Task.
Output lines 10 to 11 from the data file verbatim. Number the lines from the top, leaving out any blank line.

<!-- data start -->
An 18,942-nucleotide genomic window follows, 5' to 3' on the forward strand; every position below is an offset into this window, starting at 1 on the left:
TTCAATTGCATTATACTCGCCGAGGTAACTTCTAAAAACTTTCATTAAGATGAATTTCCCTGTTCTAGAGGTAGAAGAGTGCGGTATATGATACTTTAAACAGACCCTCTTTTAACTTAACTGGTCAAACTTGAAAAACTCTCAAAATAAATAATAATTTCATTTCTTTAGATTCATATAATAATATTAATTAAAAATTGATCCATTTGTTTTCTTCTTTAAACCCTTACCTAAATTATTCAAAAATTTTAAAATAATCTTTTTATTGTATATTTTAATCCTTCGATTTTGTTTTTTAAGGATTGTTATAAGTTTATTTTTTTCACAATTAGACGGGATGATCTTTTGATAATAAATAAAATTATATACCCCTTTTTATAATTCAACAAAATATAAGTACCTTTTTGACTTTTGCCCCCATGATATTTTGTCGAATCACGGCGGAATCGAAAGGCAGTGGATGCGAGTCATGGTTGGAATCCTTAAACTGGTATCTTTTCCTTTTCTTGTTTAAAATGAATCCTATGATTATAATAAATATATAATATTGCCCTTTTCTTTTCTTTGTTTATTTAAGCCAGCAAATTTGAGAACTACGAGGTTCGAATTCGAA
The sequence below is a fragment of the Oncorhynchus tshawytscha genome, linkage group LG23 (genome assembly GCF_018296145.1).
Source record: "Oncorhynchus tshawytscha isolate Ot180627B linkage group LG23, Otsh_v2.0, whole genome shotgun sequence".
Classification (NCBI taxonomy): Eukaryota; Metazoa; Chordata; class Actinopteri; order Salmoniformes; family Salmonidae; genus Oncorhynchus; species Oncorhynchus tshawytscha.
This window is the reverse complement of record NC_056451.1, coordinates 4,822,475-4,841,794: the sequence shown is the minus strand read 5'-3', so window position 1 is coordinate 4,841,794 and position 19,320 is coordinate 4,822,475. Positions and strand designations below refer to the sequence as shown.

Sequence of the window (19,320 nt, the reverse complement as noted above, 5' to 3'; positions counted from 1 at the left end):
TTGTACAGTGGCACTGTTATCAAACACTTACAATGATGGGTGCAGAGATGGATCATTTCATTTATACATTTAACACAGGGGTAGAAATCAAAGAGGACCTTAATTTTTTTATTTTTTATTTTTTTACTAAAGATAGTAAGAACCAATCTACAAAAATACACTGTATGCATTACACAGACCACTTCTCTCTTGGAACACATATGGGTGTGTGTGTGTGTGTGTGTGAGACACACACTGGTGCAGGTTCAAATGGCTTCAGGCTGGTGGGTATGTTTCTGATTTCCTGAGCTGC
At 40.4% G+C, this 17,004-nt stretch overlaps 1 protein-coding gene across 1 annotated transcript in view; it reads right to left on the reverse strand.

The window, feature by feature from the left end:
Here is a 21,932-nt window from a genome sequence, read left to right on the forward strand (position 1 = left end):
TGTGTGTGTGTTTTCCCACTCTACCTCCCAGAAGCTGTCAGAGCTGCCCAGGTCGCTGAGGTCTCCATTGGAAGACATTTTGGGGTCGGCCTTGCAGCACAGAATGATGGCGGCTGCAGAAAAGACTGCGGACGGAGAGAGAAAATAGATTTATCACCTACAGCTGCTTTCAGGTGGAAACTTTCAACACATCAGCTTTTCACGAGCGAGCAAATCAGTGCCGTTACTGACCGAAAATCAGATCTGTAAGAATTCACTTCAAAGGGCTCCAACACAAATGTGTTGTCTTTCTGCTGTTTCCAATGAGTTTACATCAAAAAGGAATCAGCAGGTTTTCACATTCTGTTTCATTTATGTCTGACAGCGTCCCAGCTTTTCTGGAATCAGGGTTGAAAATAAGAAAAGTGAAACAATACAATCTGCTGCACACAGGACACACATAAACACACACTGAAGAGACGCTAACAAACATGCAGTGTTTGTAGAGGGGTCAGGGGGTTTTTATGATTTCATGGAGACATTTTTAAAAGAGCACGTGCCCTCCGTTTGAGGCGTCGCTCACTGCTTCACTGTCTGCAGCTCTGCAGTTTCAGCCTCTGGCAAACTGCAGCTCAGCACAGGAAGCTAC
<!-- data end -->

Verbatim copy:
The window, feature by feature from the left end:
Here is a 21,932-nt window from a genome sequence, read left to right on the forward strand (position 1 = left end):